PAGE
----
As Christmas Day comes ever closer, one of the big releases during the holiday (that isn’t Star Wars) is The Big Short. Based on the book of the same name by Michael Lewis, the film tells the true life story of how a group of bankers and analysts predicted the 2008 housing market crash in the United States, and made billions of dollars off of this gamble. The film itself doesn’t exactly sound like a sure bet, but there are a few pieces that made me extremely curious about this film. Not only the amazing ensemble that’s been put together for this film, but it’s also writer-director Adam McKay’s first foray into territory that we’ve never seen him step into. Since McKay is best known for his work with Will Ferrell for the past 15-20 years, we now see him direct a drama about wall street and corruption, which sounds really fascinating. Here’s my review of The Big Short.
We have several stories going on all at once that intersect each other throughout the film. The man who begins to predict that the housing market is on the edge of collapsing is Dr. Michael Burry (Christian Bale), a shorts wearing head of a hedge fund in California. When word gets out that he’s gambling away billions of dollars on this idea, Wall Street first laughs at it and thinks that he’s insane. Everybody except for people like Mark Baum (Steve Carell), whose apart of Morgan Stanley, and Jared Vennett (Ryan Gosling) a hot-shot Wall Street analyst who works with Baum in making sure that this a sure thing. We also have another story of two aspiring bankers who get in on the gamble with Brad Pitt’s Ben Rickert. What ensues is some of the most riveting sequences about Wall Street jargon that has ever been put to film.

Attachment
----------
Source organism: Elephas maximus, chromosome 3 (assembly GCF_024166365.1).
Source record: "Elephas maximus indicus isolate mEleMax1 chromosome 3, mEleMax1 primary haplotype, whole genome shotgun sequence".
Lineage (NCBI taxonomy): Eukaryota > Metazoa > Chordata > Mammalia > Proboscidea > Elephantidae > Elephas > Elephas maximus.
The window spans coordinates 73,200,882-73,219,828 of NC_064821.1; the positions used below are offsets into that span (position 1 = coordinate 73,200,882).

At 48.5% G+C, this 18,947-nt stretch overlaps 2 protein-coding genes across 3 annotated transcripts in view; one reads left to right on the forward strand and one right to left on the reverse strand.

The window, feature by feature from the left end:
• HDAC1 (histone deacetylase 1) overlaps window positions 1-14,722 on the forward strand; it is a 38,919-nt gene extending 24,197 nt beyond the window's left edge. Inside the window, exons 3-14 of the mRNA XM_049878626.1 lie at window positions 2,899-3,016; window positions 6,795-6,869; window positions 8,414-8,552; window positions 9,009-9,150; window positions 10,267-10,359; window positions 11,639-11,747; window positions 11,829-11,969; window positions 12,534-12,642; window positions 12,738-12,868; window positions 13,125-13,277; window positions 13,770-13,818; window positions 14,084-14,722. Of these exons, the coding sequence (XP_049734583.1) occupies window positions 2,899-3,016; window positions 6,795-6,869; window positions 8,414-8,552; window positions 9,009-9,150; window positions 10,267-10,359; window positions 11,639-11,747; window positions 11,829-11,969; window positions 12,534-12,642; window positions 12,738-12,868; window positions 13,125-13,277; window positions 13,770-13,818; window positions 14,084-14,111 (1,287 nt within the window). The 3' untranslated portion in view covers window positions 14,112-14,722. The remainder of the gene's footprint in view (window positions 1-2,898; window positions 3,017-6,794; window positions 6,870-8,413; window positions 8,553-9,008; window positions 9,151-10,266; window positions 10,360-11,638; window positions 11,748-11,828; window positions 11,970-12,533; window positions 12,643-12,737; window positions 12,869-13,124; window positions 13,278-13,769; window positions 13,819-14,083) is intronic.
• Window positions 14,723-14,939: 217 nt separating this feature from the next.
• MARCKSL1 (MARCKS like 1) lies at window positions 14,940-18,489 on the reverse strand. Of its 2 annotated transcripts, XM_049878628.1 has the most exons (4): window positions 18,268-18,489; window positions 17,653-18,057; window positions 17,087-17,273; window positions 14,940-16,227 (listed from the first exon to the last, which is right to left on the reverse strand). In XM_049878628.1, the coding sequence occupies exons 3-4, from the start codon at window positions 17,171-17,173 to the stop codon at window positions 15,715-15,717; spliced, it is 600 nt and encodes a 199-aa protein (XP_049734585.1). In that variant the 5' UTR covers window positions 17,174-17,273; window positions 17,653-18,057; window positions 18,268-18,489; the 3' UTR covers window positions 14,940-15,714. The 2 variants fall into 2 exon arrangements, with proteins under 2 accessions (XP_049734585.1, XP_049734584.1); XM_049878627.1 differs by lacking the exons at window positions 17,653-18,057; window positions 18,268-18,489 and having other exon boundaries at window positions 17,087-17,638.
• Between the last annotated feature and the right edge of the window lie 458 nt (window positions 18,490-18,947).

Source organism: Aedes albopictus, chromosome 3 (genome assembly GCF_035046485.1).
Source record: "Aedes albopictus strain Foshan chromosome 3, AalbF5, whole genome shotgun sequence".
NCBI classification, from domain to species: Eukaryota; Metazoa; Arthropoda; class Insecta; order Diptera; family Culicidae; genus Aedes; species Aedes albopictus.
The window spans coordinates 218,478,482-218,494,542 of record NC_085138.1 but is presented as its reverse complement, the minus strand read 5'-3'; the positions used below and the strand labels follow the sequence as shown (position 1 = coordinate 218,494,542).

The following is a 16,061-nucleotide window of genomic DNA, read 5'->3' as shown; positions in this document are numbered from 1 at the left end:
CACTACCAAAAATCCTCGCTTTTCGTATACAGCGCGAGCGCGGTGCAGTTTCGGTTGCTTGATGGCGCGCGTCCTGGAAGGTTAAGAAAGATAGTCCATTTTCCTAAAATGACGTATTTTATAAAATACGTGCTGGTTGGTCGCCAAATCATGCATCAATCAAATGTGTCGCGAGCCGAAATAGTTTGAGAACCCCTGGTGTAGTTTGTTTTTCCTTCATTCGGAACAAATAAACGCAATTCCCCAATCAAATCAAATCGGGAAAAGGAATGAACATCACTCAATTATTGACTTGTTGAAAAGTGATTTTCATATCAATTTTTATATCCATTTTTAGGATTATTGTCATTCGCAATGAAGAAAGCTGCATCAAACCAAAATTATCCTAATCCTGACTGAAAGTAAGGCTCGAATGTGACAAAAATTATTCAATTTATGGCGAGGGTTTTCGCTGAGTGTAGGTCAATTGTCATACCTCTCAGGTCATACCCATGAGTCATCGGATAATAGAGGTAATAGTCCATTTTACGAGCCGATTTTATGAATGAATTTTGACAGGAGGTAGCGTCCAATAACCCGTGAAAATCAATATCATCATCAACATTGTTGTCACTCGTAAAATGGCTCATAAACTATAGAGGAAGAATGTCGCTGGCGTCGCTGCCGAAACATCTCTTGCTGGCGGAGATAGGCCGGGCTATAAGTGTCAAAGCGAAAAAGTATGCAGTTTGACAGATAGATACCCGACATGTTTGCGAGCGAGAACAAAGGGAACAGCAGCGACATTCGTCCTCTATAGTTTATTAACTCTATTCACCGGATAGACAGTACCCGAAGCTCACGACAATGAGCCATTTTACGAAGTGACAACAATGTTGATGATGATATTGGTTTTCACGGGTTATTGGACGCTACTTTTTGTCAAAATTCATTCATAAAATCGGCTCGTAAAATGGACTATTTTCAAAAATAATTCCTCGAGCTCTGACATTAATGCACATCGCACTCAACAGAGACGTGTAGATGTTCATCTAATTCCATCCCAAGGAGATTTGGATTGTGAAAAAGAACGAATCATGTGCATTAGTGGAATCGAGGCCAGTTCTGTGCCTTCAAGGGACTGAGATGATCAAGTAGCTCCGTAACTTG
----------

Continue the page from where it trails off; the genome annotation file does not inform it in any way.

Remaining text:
McKay, who co-wrote the screenplay with Charles Randolph, turns out to be the perfect filmmaker to bring Lewis’ book to life. Reading interviews with the filmmaker, he’s a guy who has had a huge interest in this area for years, and an original draft of his 2010 film The Other Guys was supposed to involve Wall Street, insider trading, and all of that stuff, but ended up getting mostly scrapped. Since he’s been directing comedic actors like Ferrell, Carell, and others for years in low-brow comedies like Anchorman and Talladega Nights, he can direct actors almost like its nobody’s business. The performances by all of the actors in the film are incredible, with Bale and Carell being the undisputed best performances of the film.
Bale plays Burry almost as if it’s the real Burry on-screen (if you’ve seen the real life man in interviews). There’s a calmness to how he portrays this character, with this Rain Man-esque genius to him, and how he can read Excel spreadsheets on faulty loans that, as his boss played by Tracey Letts in the film says, is just created for lawyers to argue about. He spends most of the film in his office, with his drumsticks in hand as he calculates these numbers, goes to the banks, gets chewed-out by his bosses, and ridiculed by colleagues and investors who think he’s gone mad. It’s another performance from Christian Bale that continues to prove that’s he’s one of the most fascinating and chameleonic character actors of all time.